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  Top: Entertainment: Music: Musical Styles: Rock : General Rock  

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Column Banner: Empire Of The Senseless

The Sad Life & Death of Chris Bell
by Scott E. Miller
August 8, 2000

Rock and roll eats its own.

Senseless wastes of life and talent are nothing new in rock and roll. Elvis was ground down by the pressures of his own celebrity, ending up in the Army and following that with an endless series of lousy B-movies. He briefly returned to the top of his form; made some excellent recordings and did some good live shows, between 1968 and 1970, and thereafter became the Fat Joke Elvis, the one most people are familiar with, before dying on the toilet--a degrading, humiliating way to die if there ever was one.

And if that wasn't enough, he was posthumously libeled by Albert Goldman, who seemed to feel no compunctions about depicting the once and former King as an ignorant, cretinous hillbilly. Elvis wasn't a saint, to be sure, and he did a number of stupid things in his life, but he wasn't the rock 'n' roll L'il Abner. Unfortunately, this version of Elvis has stuck with a gigantic section of the population. You don't even want to know what I wished on Goldman for that one.

It seems perversely appropriate that the King-sized Daddy of Rock ought to be a king-sized joke, but Elvis is far from rock 'n' roll's only casualty. The people who make Pop-Tarts licensed Jimi Hendrix's rendition of "The Star Spangled Banner" to advertise their little toaster pastries, nearly thirty years after he choked on his own vomit from an overdose--a death that probably could have been avoided, had anyone wit enough to turn the man on his side and keep his airway open. Of course, the use of once-revolutionary objects by the Establishment is a whole different subject, but it's enough to give one pause. Once an icon, now an undead shill for Pop-Tarts. I'm told that the Hendrix family has also licensed their Golden Boy's likeness for golf bags. "Hey, man! It's time to tee off with Jimi! Now available in new 'Purple Haze' color!" I don't begrudge the Hendrix family the right to score some real cash after being screwed over for years by Alan Douglas and Warner Bros. and all the other people with some scraps of releasable tape--ain't nothing romantic about poverty, ask someone who's been there--but golf bags? When Jimi was alive, there probably wouldn't have been more than one or two (if that) golf courses in the entire country that would have allowed a black man on their hallowed links.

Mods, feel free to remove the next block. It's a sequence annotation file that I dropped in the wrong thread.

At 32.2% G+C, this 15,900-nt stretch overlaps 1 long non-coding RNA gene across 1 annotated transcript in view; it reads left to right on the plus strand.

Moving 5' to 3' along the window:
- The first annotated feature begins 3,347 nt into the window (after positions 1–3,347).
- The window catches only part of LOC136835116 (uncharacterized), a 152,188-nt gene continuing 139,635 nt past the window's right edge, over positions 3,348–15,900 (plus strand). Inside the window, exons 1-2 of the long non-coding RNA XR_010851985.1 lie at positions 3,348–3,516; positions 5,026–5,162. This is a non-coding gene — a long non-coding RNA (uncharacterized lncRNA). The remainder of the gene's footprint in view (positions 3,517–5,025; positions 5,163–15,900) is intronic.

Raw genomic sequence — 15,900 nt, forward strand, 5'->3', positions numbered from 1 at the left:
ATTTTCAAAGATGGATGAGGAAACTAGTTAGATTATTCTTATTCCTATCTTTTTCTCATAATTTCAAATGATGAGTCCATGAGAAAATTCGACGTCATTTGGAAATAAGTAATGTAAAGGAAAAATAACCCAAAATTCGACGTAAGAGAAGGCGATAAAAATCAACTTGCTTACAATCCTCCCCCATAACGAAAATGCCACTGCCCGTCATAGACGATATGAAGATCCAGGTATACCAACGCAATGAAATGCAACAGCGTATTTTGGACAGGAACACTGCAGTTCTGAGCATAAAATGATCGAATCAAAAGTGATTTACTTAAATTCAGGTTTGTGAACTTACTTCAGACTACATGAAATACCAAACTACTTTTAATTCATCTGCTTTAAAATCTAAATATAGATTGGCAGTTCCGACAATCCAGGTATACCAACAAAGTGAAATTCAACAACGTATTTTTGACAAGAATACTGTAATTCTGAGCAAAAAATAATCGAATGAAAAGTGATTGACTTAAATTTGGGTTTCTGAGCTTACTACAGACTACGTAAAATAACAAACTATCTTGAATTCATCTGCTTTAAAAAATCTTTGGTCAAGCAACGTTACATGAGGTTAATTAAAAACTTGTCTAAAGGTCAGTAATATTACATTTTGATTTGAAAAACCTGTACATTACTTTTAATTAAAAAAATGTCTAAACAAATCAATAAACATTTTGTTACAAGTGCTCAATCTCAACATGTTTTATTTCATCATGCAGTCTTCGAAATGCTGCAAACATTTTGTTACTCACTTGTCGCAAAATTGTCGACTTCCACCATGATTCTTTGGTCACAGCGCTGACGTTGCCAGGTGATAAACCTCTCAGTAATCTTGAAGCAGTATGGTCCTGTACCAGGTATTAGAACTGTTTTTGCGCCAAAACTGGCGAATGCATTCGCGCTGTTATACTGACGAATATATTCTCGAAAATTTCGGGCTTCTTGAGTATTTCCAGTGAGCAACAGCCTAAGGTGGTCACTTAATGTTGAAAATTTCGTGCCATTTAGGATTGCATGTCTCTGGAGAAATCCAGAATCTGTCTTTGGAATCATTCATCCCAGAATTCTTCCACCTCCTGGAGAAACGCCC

Then, of course, there's Brian Jones of the Rolling Stones. Janis Joplin. Nick Drake. Phil Lynott. John Bonham. Keith Moon. Poor dumb Sid Vicious, who lived out his fantasies so thoroughly that he seems to have killed his girlfriend Nancy Spungeon and almost certainly killed himself, just by being, well, dumb.

And let's not forget the Modern Youth Culture Martyr-cum-Role Model, Kurt Cobain, who suffered from such extreme depression that he chose to shoot himself in the head rather than continue living. Nobody apparently considered the idea of getting him some help, either, other than to perform an "intervention" and chuck him into a drug clinic. Tough love didn't work for him either. In the end, he decided his own pain was so horrible, that it outweighed the pain he'd cause his family and friends by offing himself. Exuent "the modern John Lennon," as critics liked to call him.

(Mia Zapata of the Gits--raped and murdered in an alley--had it a lot worse, I'd suspect, but the Gits weren't famous, despite the best efforts of Joan Jett, so nobody outside of indie circles and some Spin readers really noticed. The real tragedy of rock 'n' roll deaths--if you ain't famous, nobody cares, no matter how good you are or how much you've left behind.)

I could go through about ten dozen more stories like this one, but I won't, for three reasons: 1) This column is mainly about Chris Bell. 2) I don't have the room to do it. 3) Frankly, it'd be unbearably depressing.

The point is: Unlike any other form of culture, popular or otherwise, excepting the movies, rock 'n' roll has an alarming tendency to claim its own on a regular basis. (Witness the case of poor Mark Sandman--died of a heart attack on stage, in the middle of a set.) It's probably the most fatal modern religion, aside from the ones that sacrifice animals bought in pet stores. If you join this church, you might have to pay the highest price. There are rational explanations--the reckless lifestyle of rockers, the fact that most creative people seem always to be depressed, maybe even statistical blips (and let's not count the stupid "Famous people die in threes" cliché. They don't die in threes, they die like the rest of us. Ten people could go in a month, and a year could pass before anyone else went). But it's still a creepy feeling, no matter what.

Chris Bell's case is an especially frustrating one. Here was a man with an incredible amount of talent, whose band (Big Star) couldn't keep a record deal together; who couldn't get a record label; who ended up being forced to return to working in his parents' restaurant chain; and who, when he finally had a new band together, died in a car accident while returning from a rehearsal, only a half mile from home (bringing to mind the new popular death cliché, "Most car accidents occur within a few miles of the victims' homes," which may or may not be true). To add insult to injury, his sole album, or at least the album's worth of material he'd worked on for a while in 1974, wasn't released until 1992--despite the fact that the record stands as a minor classic, nobody, except Rykodisc (bless 'em--"I Am The Cosmos," Rykodisc RCD 10222, 1992), was interested.